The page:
My boy bosco is coming along but next to a busy roadway isn't the place i'm wanting to put its training to the test. As for the harness, yes if my boy bosco puts on the brakes and i pull, the harness starts to slip, don't ask me how i know. But as long as the dog keeps moving forward, the harnesss works well, just gotta be aware of its limits...
 

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I’ll stick with my snap leashes, thanks!

This sort of accident can happen with all leashes, albeit claw, carabiner, or others. A good quality leash of all these types of clips won’t have this issue.
I’ve also found that claw clips tend to be used on much lower quality leashes, so I avoid them.

Snaps, imo are just more convenient. No point in switching for an issue all leashes have.
 

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Discussion Starter · #8 ·
I’ll stick with my snap leashes, thanks!

This sort of accident can happen with all leashes, albeit claw, carabiner, or others. A good quality leash of all these types of clips won’t have this issue.
I’ve also found that claw clips tend to be used on much lower quality leashes, so I avoid them.

Snaps, imo are just more convenient. No point in switching for an issue all leashes have.
Eggactly... i ain't be switching anything, i'm adding an additional piece of safety, that's the beauty of it...
 

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But also get a new leash. You KNOW this one is faulty, and adding those Keychain carabiners won't slow him down if he bolts while the leash is disconnected.


If you must have snap clips, go to a hardware store and find the ropes and chains, they will have "snap links" in there with serious weight ratings and strong springs.
 

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I’ll stick with my snap leashes, thanks!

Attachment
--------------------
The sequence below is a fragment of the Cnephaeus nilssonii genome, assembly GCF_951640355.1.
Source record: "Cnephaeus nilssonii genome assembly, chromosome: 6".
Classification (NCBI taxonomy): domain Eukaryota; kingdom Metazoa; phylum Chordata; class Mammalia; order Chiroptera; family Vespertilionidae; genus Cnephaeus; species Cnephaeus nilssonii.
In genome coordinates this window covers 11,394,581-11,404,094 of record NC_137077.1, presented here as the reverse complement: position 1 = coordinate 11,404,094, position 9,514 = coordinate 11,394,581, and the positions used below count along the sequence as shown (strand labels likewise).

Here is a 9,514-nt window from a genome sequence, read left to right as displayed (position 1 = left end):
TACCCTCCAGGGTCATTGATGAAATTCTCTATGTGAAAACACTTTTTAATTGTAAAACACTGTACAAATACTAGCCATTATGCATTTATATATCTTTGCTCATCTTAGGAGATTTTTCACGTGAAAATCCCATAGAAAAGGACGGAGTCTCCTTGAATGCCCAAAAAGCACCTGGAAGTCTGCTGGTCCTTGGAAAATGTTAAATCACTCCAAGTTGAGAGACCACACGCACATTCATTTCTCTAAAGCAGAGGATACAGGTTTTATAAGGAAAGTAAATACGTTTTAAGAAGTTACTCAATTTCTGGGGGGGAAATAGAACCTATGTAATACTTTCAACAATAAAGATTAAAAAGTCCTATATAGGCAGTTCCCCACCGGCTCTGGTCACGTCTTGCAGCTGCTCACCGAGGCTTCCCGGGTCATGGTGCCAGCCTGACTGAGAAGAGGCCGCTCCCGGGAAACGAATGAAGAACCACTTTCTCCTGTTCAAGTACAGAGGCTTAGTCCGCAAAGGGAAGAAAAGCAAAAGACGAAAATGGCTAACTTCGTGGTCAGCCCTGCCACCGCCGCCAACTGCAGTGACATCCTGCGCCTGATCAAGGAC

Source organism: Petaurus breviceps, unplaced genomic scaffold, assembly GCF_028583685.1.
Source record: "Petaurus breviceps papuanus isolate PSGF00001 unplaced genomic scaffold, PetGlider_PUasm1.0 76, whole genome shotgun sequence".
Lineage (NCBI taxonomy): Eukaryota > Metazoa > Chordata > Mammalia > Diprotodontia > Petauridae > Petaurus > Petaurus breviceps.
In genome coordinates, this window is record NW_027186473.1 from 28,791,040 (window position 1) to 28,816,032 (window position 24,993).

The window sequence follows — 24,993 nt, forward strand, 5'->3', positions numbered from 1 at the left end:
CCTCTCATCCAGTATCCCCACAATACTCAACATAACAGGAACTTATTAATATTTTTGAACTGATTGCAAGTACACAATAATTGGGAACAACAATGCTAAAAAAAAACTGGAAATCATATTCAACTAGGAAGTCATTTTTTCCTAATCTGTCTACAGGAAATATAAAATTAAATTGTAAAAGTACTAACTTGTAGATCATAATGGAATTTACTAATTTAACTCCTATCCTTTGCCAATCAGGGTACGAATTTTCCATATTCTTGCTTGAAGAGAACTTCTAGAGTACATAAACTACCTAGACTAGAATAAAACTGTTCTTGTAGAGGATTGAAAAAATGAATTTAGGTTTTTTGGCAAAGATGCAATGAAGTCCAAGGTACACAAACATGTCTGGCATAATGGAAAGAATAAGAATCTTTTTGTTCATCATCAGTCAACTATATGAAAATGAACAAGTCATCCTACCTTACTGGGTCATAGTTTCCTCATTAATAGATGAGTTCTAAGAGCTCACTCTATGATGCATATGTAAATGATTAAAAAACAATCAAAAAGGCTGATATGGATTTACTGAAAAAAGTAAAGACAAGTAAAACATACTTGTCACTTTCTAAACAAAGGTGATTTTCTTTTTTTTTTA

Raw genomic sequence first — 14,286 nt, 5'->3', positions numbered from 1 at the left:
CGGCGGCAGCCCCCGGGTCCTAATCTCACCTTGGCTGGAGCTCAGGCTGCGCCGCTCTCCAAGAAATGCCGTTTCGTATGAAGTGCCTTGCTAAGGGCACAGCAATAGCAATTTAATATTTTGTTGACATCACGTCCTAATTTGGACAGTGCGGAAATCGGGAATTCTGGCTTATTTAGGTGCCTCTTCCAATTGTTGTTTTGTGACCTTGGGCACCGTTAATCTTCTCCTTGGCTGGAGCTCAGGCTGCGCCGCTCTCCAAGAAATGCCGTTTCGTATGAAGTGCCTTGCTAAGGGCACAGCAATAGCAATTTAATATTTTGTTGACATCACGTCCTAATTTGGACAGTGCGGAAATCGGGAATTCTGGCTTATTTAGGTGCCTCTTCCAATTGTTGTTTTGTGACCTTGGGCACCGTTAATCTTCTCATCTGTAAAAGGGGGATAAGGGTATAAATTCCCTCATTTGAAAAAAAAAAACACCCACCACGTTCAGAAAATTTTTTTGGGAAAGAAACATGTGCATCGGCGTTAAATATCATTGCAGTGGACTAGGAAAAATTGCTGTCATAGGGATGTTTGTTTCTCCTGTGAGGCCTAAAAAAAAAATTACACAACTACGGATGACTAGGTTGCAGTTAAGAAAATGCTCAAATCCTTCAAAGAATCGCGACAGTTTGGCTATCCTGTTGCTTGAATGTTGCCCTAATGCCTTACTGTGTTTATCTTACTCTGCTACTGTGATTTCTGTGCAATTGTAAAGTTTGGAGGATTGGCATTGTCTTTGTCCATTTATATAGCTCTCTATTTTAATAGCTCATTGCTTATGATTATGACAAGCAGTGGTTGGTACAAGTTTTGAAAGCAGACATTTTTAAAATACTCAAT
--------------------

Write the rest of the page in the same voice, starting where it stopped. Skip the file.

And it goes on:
This sort of accident can happen with all leashes, albeit claw, carabiner, or others. A good quality leash of all these types of clips won’t have this issue.
I’ve also found that claw clips tend to be used on much lower quality leashes, so I avoid them.

Snaps, imo are just more convenient. No point in switching for an issue all leashes have.
How interesting! I own a couple really nice leashes and tracking lines with good, strong lobster claw snaps, and see them pretty often in stores. Maybe it's regional differences? My younger dog wades in the ocean in the summer, and I only use the stainless steel gate clips meant for marine boats or marine sports for his water leashes - fewer parts that can rust or break. I'm less fussy about his other leashes because they're not exposed to as harsh conditions, but seawater can really mess lower quality metal up fast.
 

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I make leashes and always get snaps a bit larger than "normal". I want one that is rated for more weight than I think it would be used for.
But, for my dogs, I mostly use a one piece collar/leash combo (French martingale), that I also make. It's basically a martingale collar with the martingale portion extends into the leash, so no snap to fail. I fit them so if the dog pulls back, it can't slip over head.